Announcement

Collapse
No announcement yet.

DX7

Collapse
X
 
  • Filter
  • Time
  • Show
Clear All
new posts

  • DX7

    Following up on aoVI's post about indulging himself for his 50th. My 50th year is almost up and I've been indulging myself all year. To add to my arsenal and to have a synth that is the antithesis of the MiniBrute, I bought a DX7 in pretty great condition last night. Used supposedly only in church (said the dude). It came with a stand, foot controller, breath controller, two ROM cartridges and a blank Ram cartridge and he bundled in a Yamaha VX55 that he had cleaned up. I'll use the amp for the band stuff and the synth for my planned piano lessons and yes I do plan to learn how to program it.

    IMG_0344.jpg
    https://soundcloud.com/steve-raizen
    https://www.facebook.com/FrozenLonesome

  • #2
    Very cool! I'd like one if I could get one. Used to have one in the studio I worked in in 84-85 and I never learned how to program it at all, something I wish I had done.

    Comment


    • #3
      Sweet.

      My only synth for years was a DX7IIFD.

      Talk of DX7's always reminds me of a noob moment back when I went to put one of the original DX7's on layway:

      Music store guy: So, you got an 8 track or something to record on?

      Me: No, I don't care for 8 track, I prefer cassettes.

      Comment


      • #4
        Originally posted by aoVI View Post
        Sweet.

        My only synth for years was a DX7IIFD.

        Talk of DX7's always reminds me of a noob moment back when I went to put one of the original DX7's on layway:

        Music store guy: So, you got an 8 track or something to record on?

        Me: No, I don't care for 8 track, I prefer cassettes.
        Speaking of Cassettes, I have a track on the upcoming Bedroom Cassette Masters 1980-89 Volume Three. Should be out next week. Made a new fake band called Frozen Lonesome. Next comp, I won't have to fake the 80's sound. But I did play my Minibrute on parts of the track, so that must count for something.
        Last edited by Frozen Lonesome; 06-20-2013, 08:54 PM.
        https://soundcloud.com/steve-raizen
        https://www.facebook.com/FrozenLonesome

        Comment


        • #5
          I found this link on KVR, but if any of you have an Android phone then you can download this DX7 emulation for free!

          https://play.google.com/store/apps/d...en.synthesizer

          I assume this is an emulation of the same DX7 you guys are talking about? :roll:
          Synphaera Records
          Space | Time | Matter

          Comment


          • #6
            Always kind of regretted getting rid of my DX11 back in the day. Had the extra waveforms so could make some really strange sounds... Excellent keyboard too.
            Latest release: never to be repeated

            Hearthis | Soundcloud

            Comment


            • #7
              I still remember the eager anticipation of getting on the waiting list to buy a DX7 when they first became available. Revolutionary, awesome, amazing...it was all those things. I was #13 on the list. I was so jazzed to hear that I moved up the list when folks ahead of me couldn't actually afford it when their names came up. I couldn't really afford it either...but I threw down some plastic for the difference and carried home a brand new DX7. 30 years later I still have it. And it works as well as the day I unboxed it. What a solid heap of hardware! The only thing that has deteriorated is the shock absorbing pads in the keyboard. They have hardened over time and these days the keyboard sounds kind of 'thumpy' when you play it.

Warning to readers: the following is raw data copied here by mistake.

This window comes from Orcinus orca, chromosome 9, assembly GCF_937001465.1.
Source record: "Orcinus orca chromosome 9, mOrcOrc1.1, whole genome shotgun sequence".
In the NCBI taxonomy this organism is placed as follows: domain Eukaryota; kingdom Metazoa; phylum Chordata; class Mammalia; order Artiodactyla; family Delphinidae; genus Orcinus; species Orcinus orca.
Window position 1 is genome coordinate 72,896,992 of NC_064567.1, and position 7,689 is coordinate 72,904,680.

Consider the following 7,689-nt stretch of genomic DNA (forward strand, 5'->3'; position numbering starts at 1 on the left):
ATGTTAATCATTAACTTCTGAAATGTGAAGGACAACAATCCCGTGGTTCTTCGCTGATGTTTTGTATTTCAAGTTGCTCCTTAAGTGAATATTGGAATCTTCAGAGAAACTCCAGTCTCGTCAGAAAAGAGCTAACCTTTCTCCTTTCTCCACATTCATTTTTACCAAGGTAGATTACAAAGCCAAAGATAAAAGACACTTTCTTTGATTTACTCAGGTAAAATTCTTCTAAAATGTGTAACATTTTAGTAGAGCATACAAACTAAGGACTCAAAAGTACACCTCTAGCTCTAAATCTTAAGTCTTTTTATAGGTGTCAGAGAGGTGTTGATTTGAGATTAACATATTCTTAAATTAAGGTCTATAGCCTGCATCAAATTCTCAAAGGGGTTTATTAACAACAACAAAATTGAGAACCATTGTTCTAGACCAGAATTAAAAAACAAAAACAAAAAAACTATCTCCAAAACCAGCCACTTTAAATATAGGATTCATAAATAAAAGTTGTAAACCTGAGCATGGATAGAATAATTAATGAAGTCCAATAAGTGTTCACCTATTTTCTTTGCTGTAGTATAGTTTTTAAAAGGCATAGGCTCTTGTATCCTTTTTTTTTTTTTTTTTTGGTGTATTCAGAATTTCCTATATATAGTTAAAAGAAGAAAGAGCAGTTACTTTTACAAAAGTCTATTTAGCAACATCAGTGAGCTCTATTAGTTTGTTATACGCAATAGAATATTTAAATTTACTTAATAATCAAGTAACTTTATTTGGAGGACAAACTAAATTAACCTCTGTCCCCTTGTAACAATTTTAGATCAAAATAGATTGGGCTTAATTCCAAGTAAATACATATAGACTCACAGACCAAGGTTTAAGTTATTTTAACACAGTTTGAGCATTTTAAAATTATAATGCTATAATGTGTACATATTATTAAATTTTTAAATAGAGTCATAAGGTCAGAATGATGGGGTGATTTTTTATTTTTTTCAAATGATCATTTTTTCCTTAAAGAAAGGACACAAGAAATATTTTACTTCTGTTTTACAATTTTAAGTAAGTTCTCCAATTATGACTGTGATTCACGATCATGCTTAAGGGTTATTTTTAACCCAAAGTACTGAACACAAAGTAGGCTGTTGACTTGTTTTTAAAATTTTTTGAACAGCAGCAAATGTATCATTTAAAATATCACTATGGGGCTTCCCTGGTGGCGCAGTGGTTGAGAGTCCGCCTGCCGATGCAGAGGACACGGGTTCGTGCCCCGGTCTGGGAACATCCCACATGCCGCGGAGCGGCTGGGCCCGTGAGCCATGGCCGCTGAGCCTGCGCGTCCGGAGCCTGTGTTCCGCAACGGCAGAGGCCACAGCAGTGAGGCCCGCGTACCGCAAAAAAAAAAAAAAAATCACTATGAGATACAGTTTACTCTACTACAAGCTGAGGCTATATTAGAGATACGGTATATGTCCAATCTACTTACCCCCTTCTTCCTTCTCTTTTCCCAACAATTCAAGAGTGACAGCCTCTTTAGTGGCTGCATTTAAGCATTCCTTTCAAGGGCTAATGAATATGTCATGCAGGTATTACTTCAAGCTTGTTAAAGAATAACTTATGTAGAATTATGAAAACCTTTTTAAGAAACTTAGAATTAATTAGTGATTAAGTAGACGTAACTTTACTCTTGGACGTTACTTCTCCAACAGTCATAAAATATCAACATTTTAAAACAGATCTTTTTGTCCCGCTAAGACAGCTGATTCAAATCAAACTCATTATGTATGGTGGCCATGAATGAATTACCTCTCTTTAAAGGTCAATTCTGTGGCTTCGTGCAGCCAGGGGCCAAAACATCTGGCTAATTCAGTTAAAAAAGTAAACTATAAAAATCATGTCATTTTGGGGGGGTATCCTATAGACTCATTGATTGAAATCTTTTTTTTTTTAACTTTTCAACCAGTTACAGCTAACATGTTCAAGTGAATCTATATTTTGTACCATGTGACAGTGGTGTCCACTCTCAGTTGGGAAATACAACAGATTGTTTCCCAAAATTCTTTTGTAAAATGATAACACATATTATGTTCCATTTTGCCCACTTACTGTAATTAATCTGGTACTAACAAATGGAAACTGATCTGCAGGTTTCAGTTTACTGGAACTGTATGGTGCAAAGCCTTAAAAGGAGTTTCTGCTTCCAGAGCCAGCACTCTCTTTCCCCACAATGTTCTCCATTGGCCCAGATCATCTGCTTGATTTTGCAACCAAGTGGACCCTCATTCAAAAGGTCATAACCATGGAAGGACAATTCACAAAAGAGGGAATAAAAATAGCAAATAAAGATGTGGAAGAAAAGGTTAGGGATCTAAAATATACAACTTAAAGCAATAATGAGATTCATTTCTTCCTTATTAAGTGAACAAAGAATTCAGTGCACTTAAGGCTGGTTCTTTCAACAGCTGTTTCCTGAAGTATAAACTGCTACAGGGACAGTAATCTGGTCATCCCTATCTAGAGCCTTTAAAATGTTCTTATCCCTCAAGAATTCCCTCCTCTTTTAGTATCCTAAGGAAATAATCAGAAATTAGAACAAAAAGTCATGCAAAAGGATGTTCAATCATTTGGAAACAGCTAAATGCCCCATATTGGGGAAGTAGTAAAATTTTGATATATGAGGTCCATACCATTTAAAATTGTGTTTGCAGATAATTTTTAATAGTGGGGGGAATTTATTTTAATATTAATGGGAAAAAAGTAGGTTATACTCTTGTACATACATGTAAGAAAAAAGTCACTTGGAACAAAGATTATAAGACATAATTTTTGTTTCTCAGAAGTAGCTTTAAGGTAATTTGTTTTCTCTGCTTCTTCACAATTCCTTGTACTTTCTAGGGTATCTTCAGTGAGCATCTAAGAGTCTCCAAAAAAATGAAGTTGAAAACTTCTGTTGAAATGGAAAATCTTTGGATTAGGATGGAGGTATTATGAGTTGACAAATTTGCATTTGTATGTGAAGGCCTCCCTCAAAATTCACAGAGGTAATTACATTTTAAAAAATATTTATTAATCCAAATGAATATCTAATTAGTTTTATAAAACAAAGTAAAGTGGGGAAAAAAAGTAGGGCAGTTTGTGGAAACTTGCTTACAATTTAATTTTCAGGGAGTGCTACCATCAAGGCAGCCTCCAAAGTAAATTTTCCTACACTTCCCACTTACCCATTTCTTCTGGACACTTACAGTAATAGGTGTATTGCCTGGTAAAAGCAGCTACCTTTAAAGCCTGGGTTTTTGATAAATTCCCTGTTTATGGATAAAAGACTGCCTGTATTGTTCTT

I use it mostly as my MIDI controller these days. Unfortunately though, the after touch is not transmitted in this early implementation of MIDI. Today there also the amazing ability to route the output onto a DAW and run it through previously unimaginable Fx chains - or at least unaffordable in the past if you had to use hardware Fx.
              Confession: I never really learned to program it well either. I had a great opportunity to learn how when I started a DX7 programming class from Steven Ruppenthal at Stevens Music in Willow Glen, CA. (He was a member of The Electric Weasel Orchestra along with Allen Strange and Don Buchla) but I squandered it, thinking that band practice was more important on Tuesday evenings...bad choice! Band is long gone, but the DX lives on.
              Steve, I hope you enjoy your DX7, I'm sure you'll put it to good use!

              Comment


              • #8
                Originally posted by ho66it View Post
                I still remember the eager anticipation of getting on the waiting list to buy a DX7 when they first became available. Revolutionary, awesome, amazing...it was all those things. I was #13 on the list. I was so jazzed to hear that I moved up the list when folks ahead of me couldn't actually afford it when their names came up. I couldn't really afford it either...but I threw down some plastic for the difference and carried home a brand new DX7. 30 years later I still have it. And it works as well as the day I unboxed it. What a solid heap of hardware! The only thing that has deteriorated is the shock absorbing pads in the keyboard. They have hardened over time and these days the keyboard sounds kind of 'thumpy' when you play it.